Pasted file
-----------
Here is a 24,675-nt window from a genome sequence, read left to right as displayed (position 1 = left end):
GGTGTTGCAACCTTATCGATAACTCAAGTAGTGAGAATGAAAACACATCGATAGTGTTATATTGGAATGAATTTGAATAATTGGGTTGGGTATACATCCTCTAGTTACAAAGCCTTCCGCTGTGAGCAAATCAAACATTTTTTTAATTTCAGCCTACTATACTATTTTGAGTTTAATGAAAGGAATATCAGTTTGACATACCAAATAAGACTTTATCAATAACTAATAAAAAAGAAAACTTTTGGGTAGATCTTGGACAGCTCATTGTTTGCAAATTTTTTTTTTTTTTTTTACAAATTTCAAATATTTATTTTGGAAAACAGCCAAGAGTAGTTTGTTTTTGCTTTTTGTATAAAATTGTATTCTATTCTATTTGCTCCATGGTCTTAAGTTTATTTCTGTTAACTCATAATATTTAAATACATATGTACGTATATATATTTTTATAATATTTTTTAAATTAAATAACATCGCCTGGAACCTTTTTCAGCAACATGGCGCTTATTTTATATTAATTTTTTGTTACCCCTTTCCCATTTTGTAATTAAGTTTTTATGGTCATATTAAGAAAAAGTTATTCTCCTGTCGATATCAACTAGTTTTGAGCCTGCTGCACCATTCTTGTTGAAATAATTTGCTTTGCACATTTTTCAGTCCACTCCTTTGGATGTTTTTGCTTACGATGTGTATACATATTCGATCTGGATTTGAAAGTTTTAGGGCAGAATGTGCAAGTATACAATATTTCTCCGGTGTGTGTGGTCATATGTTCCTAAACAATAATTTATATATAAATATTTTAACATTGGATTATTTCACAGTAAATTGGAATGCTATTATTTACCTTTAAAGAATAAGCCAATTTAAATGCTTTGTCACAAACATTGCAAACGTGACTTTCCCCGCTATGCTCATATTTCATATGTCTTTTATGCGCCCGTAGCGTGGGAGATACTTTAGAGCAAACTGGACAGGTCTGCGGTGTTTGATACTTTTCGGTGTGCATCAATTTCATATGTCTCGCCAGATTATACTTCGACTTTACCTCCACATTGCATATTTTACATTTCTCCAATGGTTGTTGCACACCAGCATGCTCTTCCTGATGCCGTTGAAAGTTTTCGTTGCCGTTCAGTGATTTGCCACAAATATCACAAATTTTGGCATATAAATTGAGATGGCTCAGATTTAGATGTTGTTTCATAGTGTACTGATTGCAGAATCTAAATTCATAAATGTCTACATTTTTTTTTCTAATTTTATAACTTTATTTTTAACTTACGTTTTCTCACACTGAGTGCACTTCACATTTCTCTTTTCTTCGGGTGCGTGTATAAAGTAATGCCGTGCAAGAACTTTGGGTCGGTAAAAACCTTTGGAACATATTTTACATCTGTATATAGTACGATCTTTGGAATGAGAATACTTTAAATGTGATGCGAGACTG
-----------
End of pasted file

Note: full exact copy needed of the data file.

Here is a 24,675-nt window from a genome sequence, read left to right as displayed (position 1 = left end):
GGTGTTGCAACCTTATCGATAACTCAAGTAGTGAGAATGAAAACACATCGATAGTGTTATATTGGAATGAATTTGAATAATTGGGTTGGGTATACATCCTCTAGTTACAAAGCCTTCCGCTGTGAGCAAATCAAACATTTTTTTAATTTCAGCCTACTATACTATTTTGAGTTTAATGAAAGGAATATCAGTTTGACATACCAAATAAGACTTTATCAATAACTAATAAAAAAGAAAACTTTTGGGTAGATCTTGGACAGCTCATTGTTTGCAAATTTTTTTTTTTTTTTTTACAAATTTCAAATATTTATTTTGGAAAACAGCCAAGAGTAGTTTGTTTTTGCTTTTTGTATAAAATTGTATTCTATTCTATTTGCTCCATGGTCTTAAGTTTATTTCTGTTAACTCATAATATTTAAATACATATGTACGTATATATATTTTTATAATATTTTTTAAATTAAATAACATCGCCTGGAACCTTTTTCAGCAACATGGCGCTTATTTTATATTAATTTTTTGTTACCCCTTTCCCATTTTGTAATTAAGTTTTTATGGTCATATTAAGAAAAAGTTATTCTCCTGTCGATATCAACTAGTTTTGAGCCTGCTGCACCATTCTTGTTGAAATAATTTGCTTTGCACATTTTTCAGTCCACTCCTTTGGATGTTTTTGCTTACGATGTGTATACATATTCGATCTGGATTTGAAAGTTTTAGGGCAGAATGTGCAAGTATACAATATTTCTCCGGTGTGTGTGGTCATATGTTCCTAAACAATAATTTATATATAAATATTTTAACATTGGATTATTTCACAGTAAATTGGAATGCTATTATTTACCTTTAAAGAATAAGCCAATTTAAATGCTTTGTCACAAACATTGCAAACGTGACTTTCCCCGCTATGCTCATATTTCATATGTCTTTTATGCGCCCGTAGCGTGGGAGATACTTTAGAGCAAACTGGACAGGTCTGCGGTGTTTGATACTTTTCGGTGTGCATCAATTTCATATGTCTCGCCAGATTATACTTCGACTTTACCTCCACATTGCATATTTTACATTTCTCCAATGGTTGTTGCACACCAGCATGCTCTTCCTGATGCCGTTGAAAGTTTTCGTTGCCGTTCAGTGATTTGCCACAAATATCACAAATTTTGGCATATAAATTGAGATGGCTCAGATTTAGATGTTGTTTCATAGTGTACTGATTGCAGAATCTAAATTCATAAATGTCTACATTTTTTTTTCTAATTTTATAACTTTATTTTTAACTTACGTTTTCTCACACTGAGTGCACTTCACATTTCTCTTTTCTTCGGGTGCGTGTATAAAGTAATGCCGTGCAAGAACTTTGGGTCGGTAAAAACCTTTGGAACATATTTTACATCTGTATATAGTACGATCTTTGGAATGAGAATACTTTAAATGTGATGCGAGACTG